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Re: [Cluster-devel] Re: gfs2-utils: master - gfs_controld: Remove three unused functions
- From: David Teigland <teigland redhat com>
- To: cluster-devel redhat com
- Subject: Re: [Cluster-devel] Re: gfs2-utils: master - gfs_controld: Remove three unused functions
- Date: Mon, 19 Oct 2009 13:49:37 -0500
On Mon, Oct 19, 2009 at 11:35:17AM +0100, Steven Whitehouse wrote:
> The question really is why we have all these (apparently) different
> ideas of cluster membership. Looking at gfs_controld itself, it uses two
> CPGs (one for all gfs_controlds which seems to only be used in
> negotiating the protocol, of which there seems to be only one anyway,
> and the other on a per mount group basis), each of which have their own
> idea of which cluster members exist.
> So I guess one question I have is, can we be certain the the "per mount
> group" CPG will always have a membership which is a subset of the "all
> gfs_controlds" CPG? Will the sequencing of delivery of membership events
> by synchronised between the two CPGs wrt to other events (i.e. message
> delivery) ? I guess that question might be more in Steve Dake's line, so
> I've cc'd him too.
No, agreed event order is per-cpg.
> Given all that, what is the relationship which the membership events
> reported in this new quorum_callback() have with the above?
This is a good point, they are technically independent, so referencing the
quorum events from the context of the cpg events is not perfect in theory.
> From my earlier investigations, it appeared that dlm_controld was in
> charge of ensuring quorum was attained before fencing took place, so I'm
> not quite sure why that should affect gfs_controld directly.
libquorum is being used as a general cluster membership api, not for the
quorum info. i.e. the membership from libquorum is the node-level
membership of the whole cluster, i.e. the up/down states of nodes as a
(The other basic, general, node-level "cluster membership" api is CLM
which is an ais service and not as nice to use. libquorum works great for
general membership if you don't get hung up on the name "quorum" which you
can choose to use or not.)
> The thing that I've not quite figured out yet is why we need to record
> the times at all. My understanding of corosync is that it gives us a
> guaranteed ordering of events, so that I'd expect to see a sequence
> number rather than an actual timestamp. That is always assuming that the
> timestamp isn't just being used as a monotonic sequence number, of
We don't really need all this libquorum code, or the cluster add/remove
times, or the referencing of libquorum events from cpg events, or a bunch
of other stuff. Everything works great without any of that, except for
one tiny, complicated, painful exception.
Corosync/totem are built to provide "extended virtual synchrony", and the
one key difference between that and plain old "virtual synchrony" is that
EVS extends VS to do merges of cluster partitions. That creates a problem
for us, because we want VS, not EVS; we don't *want* partitions to merge,
and it creates a big problem for us when corosync/totem goes and happily
merges partitions thinking it's doing us a favor :-/
It's a problem because when a node partitions, the only way for us to
merge it again is by resyncing/resetting its state, which requires that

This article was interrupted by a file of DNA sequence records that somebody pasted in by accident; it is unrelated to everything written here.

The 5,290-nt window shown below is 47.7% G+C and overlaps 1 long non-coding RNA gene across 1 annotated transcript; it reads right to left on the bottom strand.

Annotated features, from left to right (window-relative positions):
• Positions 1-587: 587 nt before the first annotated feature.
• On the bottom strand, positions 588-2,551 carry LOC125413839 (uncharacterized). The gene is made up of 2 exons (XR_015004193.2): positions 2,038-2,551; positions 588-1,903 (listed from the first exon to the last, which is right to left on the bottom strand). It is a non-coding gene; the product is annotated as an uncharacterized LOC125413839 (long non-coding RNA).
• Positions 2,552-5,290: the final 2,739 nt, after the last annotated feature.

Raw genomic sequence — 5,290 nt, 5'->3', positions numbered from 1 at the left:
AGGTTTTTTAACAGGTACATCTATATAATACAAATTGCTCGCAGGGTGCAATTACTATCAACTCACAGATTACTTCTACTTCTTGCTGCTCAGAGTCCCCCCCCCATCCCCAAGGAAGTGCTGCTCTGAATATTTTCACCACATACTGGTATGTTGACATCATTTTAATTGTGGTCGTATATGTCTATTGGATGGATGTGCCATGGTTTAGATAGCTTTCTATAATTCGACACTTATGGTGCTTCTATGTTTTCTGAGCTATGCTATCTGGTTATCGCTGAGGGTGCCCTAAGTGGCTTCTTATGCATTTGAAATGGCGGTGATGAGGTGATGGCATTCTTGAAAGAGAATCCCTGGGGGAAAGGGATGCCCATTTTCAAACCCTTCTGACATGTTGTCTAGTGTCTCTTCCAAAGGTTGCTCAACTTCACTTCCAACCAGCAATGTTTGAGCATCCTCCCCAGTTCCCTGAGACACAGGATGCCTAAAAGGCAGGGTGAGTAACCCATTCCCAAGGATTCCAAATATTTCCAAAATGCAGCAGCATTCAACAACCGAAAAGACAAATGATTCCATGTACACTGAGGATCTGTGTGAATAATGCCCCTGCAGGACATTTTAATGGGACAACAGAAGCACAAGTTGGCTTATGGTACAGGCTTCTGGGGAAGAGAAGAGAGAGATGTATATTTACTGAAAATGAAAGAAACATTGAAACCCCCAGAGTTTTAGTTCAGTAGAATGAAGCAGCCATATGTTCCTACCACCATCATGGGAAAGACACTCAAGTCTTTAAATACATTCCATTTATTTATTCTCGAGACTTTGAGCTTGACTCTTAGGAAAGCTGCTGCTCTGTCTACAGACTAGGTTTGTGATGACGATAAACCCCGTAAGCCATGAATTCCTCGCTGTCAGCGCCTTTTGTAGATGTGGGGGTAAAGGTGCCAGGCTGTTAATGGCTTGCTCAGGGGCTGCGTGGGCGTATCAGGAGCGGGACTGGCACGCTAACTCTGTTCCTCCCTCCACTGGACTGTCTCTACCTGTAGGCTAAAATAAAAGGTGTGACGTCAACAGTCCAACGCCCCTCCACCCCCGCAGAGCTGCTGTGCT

all previous state first be cleared away . In the past (cluster1), we
would not let a node join the cluster if it wasn't in a clean state, and
that meant we could simply resync any node that joined. With aisexec or
corosync, a node will rejoin the cluster in a dirty state if a partition
merges, so before syncing it we need to figure out if all old state has
been cleared away. If not, we need to clear the old before resyncing the
new (and keep the old stale state from mucking with the current state).
Figuring out that a new node has old state and then clearing it is messy
and involves various hacks. I'm keenly interested in finding nicer ways
to do this, and spend a lot of time thinking about it and working on it.
We're making progress... In cluster2 we dealt with it using cman dirty and
disallowed flags, in cluster3 we're moving away from putting magic in
cman, so we're detecting and resolving the problems closer to the source.
In cluster4 (gfs2-utils.git) I'm hoping we can take another step or two.
At the end of the day we have to release working code (these situations
really happen), so you have to settle for solutions that are not ideal but
hopefully better than before.
One of the things that make this difficult to even work around is that
corosync/cpg don't provide a global generation number on events,
That's one feature that I hope may improves things a lot in cluster4.
The specific hacks in cluster3 to deal with this are what you've stumbled
upon. They've come up largely from testing merges and fixing what goes
wrong. Corosync and openais have a fair amount of undefined behavior
themselves in this area which doesn't help.
One problem was getting a message from a node and not knowing which of two
identical events it referred to. After many failed experiments, I ended
up using the cluster add time from libquorum... it's as ugly as any of the
other hacks, and may not be perfect, but that's the nature of this
problem. There's still more work to do in this area, so it may yet change
 The only way to "reset" to a clean state is to "fail" and restart the
system. The cluster state extends into dlm, gfs, the kernel and random
apps using any of that.
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